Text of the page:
Did the 2001 Census of Population achieve its objectives?

by W. A. A. S. Peiris
Retd. Director of Census & Statistics
The objective of a census is to take an inventory of a country’s resources and characteristics at a given point of time at regular intervals. In Sri Lanka a census of its population its main resource has been taken every ten years, since 1871 with a few interruptions. One such interruption was in 1991. The long overdue census of population was taken on 17th of July this year. The Department of Census and Statistics has to be commended for this attempt. However, the department was able to completely enumerate the population in only 18 districts out of the 25 districts that covered the country. It had not been possible to conduct the census operation in the districts of Jaffna, Mullaitivu and Kilinochchi. No enumeration had been done in those districts due to the threat from LTTE.

However, prior to the enumeration a listing of buildings and households in a schedule known as the F1 Form was carried out by the department and I am informed the LTTE had shown an interest in this operation. I feel the LTTE as well as some other political parties realized that the census information would be harmful to them as it will give a correct account of the distribution of the population in these districts. It will undoubtedly show a reduction of housing units which in turn will give a low population count and this may lead to a reduction in the assistance these districts receive (which, I believe, is based on the population-numbers) as well as a reduction in the political and educational representation at the national level. Other districts that were not enumerated fully are Mannar, Vavuniya, Trincomalee and Batticaloa. Certain Divisional Secretaries (former A.G.A.) areas had been left out of the census enumeration in these districts. The omission in the enumeration in these seven districts cannot be rectified now as it is a de facto census. As a result, we will not have a population count for the entire country. In that respect as I had pointed out earlier in an article in June this year on the 2001 population census, a census must cover the entire country at a given point of time to be called a national census.

The department of Census and Statistics had tried their best to conduct the census to cover the whole country but they had to limit it to cover only 18 districts completely and put out early two publications giving preliminary census results - one on the 18 districts and the other a very useful publication on the city of Colombo. The population of the 18 districts that were fully enumerated was 16,864,544. We will not have a population figure for the entire country although the department made every effort to provide this information. In these 18 districts we will have a comprehensive account of the census data in the district reports.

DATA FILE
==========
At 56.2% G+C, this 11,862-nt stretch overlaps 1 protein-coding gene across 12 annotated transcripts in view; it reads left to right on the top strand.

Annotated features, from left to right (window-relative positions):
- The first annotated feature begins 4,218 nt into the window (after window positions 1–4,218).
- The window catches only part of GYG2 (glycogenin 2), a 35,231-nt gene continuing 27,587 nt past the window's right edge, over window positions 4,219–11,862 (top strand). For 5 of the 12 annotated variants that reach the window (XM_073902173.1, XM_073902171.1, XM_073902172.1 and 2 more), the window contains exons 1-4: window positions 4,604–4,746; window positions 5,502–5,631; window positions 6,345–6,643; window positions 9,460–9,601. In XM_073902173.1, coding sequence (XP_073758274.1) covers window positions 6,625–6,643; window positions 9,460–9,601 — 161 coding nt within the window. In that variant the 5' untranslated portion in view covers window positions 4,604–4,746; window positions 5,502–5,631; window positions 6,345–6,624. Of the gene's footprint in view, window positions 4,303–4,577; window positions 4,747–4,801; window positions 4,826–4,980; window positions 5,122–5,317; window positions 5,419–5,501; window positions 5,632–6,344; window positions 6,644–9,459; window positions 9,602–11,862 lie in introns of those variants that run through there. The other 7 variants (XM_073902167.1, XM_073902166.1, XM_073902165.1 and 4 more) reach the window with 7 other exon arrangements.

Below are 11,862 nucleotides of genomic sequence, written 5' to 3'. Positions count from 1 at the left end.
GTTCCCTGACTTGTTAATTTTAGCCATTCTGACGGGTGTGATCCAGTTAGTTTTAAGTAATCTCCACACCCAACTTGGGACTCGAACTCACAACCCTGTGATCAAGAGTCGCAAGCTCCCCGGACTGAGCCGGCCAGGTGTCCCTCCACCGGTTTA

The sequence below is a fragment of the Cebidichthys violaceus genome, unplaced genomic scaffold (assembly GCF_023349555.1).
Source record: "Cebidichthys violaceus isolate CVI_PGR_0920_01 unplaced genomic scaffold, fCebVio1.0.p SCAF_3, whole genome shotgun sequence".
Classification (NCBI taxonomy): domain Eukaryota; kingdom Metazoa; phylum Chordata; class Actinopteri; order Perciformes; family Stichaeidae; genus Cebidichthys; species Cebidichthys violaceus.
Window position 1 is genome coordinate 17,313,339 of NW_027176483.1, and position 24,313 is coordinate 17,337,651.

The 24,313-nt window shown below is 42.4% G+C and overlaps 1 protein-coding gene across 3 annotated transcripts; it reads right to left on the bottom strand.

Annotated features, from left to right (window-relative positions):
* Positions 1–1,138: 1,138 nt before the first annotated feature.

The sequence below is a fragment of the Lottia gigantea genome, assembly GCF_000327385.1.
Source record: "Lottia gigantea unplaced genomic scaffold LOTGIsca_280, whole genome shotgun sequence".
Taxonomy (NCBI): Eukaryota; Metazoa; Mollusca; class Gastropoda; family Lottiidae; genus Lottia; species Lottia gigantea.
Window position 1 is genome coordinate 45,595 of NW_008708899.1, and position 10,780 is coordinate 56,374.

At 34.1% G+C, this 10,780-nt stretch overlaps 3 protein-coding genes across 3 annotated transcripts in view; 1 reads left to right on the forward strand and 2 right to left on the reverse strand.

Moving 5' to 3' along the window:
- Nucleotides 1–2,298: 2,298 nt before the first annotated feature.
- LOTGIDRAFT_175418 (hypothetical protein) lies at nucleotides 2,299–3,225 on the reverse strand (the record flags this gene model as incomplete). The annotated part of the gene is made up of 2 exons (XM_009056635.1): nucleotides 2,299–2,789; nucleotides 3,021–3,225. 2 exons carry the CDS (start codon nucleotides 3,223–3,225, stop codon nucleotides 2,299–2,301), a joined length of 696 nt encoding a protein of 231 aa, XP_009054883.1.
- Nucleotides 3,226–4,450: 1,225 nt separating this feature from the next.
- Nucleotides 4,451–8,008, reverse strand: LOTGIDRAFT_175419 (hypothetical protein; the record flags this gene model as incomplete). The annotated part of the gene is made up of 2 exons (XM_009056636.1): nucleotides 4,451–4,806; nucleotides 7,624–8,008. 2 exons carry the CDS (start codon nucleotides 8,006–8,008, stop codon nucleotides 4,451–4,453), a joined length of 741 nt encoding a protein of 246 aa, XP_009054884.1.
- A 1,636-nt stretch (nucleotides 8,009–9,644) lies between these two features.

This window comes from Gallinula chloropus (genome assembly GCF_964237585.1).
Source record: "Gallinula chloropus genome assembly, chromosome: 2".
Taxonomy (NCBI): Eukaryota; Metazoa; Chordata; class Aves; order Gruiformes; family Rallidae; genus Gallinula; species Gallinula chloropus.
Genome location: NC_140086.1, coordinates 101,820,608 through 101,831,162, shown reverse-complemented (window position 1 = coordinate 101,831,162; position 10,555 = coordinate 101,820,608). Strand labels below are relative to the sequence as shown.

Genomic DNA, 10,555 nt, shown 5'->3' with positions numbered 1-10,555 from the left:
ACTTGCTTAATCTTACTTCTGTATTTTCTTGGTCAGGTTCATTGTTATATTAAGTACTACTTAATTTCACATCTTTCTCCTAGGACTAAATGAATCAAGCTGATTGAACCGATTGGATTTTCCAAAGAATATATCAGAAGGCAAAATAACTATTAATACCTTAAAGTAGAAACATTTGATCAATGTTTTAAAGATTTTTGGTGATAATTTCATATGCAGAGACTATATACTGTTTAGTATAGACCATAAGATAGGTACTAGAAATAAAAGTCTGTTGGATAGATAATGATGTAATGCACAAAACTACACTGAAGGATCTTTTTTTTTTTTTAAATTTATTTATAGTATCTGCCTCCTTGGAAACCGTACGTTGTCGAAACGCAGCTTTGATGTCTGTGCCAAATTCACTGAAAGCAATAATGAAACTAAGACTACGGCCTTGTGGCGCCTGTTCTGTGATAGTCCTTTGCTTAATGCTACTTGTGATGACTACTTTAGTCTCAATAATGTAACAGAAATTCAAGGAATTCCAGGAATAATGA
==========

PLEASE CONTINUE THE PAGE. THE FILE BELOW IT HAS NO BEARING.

Based on the preliminary census data the population growth except in Gampaha district due to in migration to the free trade zone the other wet zone districts have a low population growth with Kegalle having the lowest 0.6%. Colombo intercensual growth 1.3% is higher than the average 1.2% while Ampara with 2.0% has the highest growth. Ethnicwise the highest growth rate is in the Moor Population. A remarkable feature in the ethnic distribution of the population between 1981 & 2001 is the increase in the percentage share of Sri Lanka Moor population in the 17 districts enumerated, which I believe is due to the slowness in adopting family planning practices and early marriages they practice. Comparison with 1981 census figures show that except for the Moor population, in other ethnic groups the overall percentage has declined in the 18 districts. Like in the past the Sinhalese as an ethnic group show a decline which is due to the adoption of family planning practices as well as delayed and rising age at marriage. In the 1975 Fertility - Survey conducted by the Department of Census and Statistics, one of the findings was that the Muslims and Hindus were far less motivated to use contraceptives than Buddhists and Christians. Another finding of this survey is generally fertility differentials seem to reflect a continuation of exposure to modern values and the impact of age at marriage. One may conclude that the pattern of population growth in ethnic groups in Sri Lanka is a continuation of this trend during the last twenty five years. A significant feature which goes to disprove the LTTE propaganda in foreign countries is - that the Tamils fear to live among the Sinhalese - the share of the Tamil population has increased in Colombo (1.2%), Ratnapura (1%) Galle (0.3%), and Kalutara (0.1%) districts, districts which have a high Sinhalese population.

The highest urban population is concentrated in Colombo district (54.7%) followed by Ampara (19.1%) and Gampaha (14.6%). It is difficult to understand the growth of the urban population in Ampara to achieve this second place. This will need further investigation. Perhaps it may be due to the redrawing of the urban boundaries with the abolition of the Town Councils. The highest estate population is in Nuwara Eliya district (53.3%) followed by Badulla and Ratnapura 20.2% and 10.1% respectively. Out of a total population 76.7% are Buddhists, 7.9% are Hindus and 8.5% are of Islam religion. 6.1% are Roman Catholics and 0.8% are Christians. The highest % of Hindus are in Nuwara Eliya district followed by Badulla. The highest % of Buddhists are in Hambantota district and lowest % is in Ampara 39.2%. At this stage of census data processing, age distribution is available of the population under 18 and 18 years and over. Nearly one third of the population (32.9%) is under 18 years. Lowest is for Colombo (27.1%) and highest for Ampara (39.8%). In 1981 the % under 18 was 41.6 shows a decline of 8.7 % points, this shows a narrowing of the population pyramid at the lower ages. When considering these figures one must bear in mind that these are based on 18 districts.